While hunting coyotes with a friend, he was shot through the right flank…
Members of the Nez Perce tribe field dress a Yellowstone National Park bison just across the park border in Montana’s Gallatin National Forest in 2013.William Campbell / Corbis via Getty Images
Amember of the Nez Perce tribe was hit by a stray bullet fragment while field dressing a bison near Gardiner, Montana, on Jan. 17. The injury was not considered life threatening and no charges will be filed against the non-Native hunter whose bullet fragment ricocheted, Sheriff Brad Bichler of Park County, Montana, tellsOutdoor Life.
Story by By KIM TONG-HYUNG, Associated Press•Yesterday 3:02 PM
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SEOUL, South Korea (AP) — North Korea said Thursday it’s prepared to counter U.S. military moves with the “most overwhelming nuclear force” as it warned that the expansion of the United States’ military exercises with rival South Korea is pushing tensions to an “extreme red line.”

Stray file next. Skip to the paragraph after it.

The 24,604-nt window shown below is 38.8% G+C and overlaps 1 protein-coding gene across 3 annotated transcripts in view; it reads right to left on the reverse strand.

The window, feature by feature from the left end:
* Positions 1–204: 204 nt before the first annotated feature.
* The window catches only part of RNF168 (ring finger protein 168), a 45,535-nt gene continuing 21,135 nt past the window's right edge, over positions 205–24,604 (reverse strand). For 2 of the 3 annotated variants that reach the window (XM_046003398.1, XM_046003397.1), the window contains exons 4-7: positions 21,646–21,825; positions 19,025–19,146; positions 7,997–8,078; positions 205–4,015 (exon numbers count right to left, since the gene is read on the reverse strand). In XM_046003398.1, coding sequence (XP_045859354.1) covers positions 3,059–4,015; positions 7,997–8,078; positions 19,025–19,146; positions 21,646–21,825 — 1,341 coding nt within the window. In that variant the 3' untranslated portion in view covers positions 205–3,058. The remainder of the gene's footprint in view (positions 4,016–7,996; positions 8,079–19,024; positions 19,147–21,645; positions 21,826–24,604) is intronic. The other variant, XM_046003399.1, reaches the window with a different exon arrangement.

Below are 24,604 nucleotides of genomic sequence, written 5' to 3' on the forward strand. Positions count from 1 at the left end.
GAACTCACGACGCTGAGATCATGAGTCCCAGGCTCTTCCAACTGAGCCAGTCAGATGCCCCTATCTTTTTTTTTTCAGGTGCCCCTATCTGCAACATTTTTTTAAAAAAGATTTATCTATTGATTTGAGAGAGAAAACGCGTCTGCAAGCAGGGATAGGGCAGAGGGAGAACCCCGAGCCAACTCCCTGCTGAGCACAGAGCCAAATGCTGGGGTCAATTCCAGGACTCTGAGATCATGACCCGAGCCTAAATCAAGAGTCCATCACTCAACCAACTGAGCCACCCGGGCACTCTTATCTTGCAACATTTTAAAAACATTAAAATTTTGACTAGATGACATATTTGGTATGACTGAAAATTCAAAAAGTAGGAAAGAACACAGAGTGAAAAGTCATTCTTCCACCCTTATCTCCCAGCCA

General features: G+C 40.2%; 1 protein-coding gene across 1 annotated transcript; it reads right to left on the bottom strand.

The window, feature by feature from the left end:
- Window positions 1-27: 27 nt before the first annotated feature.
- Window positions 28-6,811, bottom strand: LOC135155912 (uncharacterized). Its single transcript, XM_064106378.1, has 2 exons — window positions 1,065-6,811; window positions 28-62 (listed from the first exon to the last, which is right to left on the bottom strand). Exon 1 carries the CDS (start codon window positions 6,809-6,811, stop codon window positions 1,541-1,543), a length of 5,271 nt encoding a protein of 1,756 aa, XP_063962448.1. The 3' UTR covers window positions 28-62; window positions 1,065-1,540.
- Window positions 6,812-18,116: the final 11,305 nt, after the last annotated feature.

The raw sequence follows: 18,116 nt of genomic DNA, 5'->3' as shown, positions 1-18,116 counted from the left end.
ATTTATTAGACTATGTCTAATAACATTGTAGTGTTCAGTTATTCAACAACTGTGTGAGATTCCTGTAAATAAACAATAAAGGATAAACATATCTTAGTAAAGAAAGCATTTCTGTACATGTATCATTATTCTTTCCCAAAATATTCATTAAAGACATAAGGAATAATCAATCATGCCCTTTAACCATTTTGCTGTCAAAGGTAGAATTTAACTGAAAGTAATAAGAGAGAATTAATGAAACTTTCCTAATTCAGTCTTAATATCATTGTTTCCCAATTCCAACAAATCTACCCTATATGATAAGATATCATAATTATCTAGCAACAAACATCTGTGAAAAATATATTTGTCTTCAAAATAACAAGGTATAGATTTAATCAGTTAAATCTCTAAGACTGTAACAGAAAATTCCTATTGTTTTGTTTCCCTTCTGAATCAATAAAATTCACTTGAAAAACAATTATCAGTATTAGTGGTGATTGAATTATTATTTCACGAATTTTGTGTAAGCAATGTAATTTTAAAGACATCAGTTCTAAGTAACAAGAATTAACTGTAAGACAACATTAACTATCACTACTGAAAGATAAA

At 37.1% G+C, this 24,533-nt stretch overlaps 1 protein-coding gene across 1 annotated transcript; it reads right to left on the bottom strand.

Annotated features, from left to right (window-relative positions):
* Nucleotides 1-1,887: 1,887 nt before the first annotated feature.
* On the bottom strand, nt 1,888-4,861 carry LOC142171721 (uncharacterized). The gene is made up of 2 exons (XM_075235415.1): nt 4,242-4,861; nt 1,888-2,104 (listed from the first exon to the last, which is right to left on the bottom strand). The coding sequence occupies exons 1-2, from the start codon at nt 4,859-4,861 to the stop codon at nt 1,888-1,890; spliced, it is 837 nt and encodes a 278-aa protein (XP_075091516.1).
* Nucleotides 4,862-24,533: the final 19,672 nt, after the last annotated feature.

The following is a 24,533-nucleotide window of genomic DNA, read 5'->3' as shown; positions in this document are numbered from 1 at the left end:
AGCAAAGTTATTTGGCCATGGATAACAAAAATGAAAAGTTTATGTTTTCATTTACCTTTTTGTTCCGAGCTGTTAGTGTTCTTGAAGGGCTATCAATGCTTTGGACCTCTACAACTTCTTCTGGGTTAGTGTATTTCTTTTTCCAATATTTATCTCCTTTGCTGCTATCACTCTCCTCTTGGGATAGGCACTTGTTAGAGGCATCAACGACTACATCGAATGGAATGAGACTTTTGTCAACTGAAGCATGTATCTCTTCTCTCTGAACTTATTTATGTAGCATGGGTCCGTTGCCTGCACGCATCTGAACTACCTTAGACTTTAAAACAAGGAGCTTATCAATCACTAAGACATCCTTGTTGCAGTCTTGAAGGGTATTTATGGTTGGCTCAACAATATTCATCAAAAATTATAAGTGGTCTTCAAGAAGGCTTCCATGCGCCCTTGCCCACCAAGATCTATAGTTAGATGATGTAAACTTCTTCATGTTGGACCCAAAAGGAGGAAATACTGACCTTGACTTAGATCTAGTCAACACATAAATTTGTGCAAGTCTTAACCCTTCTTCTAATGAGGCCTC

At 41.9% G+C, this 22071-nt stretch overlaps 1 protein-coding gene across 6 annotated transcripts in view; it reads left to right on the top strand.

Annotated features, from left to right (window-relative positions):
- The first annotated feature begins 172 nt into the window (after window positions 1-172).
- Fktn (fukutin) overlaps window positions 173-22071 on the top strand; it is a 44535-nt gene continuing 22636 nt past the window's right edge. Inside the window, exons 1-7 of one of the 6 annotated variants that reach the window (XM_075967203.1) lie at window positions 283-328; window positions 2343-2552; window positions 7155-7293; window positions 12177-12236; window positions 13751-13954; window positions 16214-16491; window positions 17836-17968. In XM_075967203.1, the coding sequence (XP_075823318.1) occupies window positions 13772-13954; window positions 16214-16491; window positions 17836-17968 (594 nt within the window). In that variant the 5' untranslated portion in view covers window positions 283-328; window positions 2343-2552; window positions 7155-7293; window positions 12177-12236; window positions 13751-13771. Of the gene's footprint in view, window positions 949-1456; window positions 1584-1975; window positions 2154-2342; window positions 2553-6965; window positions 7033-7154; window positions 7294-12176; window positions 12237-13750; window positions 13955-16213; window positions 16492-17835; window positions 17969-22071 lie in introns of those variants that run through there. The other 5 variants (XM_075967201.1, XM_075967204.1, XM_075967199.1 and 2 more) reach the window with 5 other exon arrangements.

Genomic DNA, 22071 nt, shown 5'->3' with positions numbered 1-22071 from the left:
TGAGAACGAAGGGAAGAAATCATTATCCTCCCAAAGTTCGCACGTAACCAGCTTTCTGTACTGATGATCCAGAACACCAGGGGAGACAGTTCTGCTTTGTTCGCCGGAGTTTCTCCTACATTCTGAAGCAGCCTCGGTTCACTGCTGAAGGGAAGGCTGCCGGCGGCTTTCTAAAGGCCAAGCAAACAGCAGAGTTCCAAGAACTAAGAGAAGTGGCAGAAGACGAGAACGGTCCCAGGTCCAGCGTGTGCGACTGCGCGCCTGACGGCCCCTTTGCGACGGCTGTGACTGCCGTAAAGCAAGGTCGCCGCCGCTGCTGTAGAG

In this photo provided by South Korean Defense Ministry, U.S. Air Force B-1B bombers, center, F-22 fighter jets and South Korean Air Force F-35 fighter jets, bottom, fly over South Korea Peninsula during a joint air drill in South Korea, Wednesday, Jan. 1, 2023. North Korea on Thursday threatened the “toughest reaction” to the United States’ expanding joint military exercises with South Korea to counter the North’s growing nuclear weapons ambitions, claiming that the allies were pushing tensions to an “extreme red line.” (South…
Unreserved48:15How Indigenous people are strengthening fur traditions in an anti-fur world
Inuvialuit fashion designer Taalrumiq says she knows first-hand how using real animal fur can foster harsh criticism and anger in people who are against the fur industry.
Taalrumiq, whose English name is Christina Gruben King, creates couture pieces and fine art using the materials and designs of her ancestors. She travels from her home in northern British Columbia to sell these pieces and often has to explain to non-Indigenous people — whose responses she say can range from discomfort, to disgust, to anger — the uses, beauty and cultural importance of fur.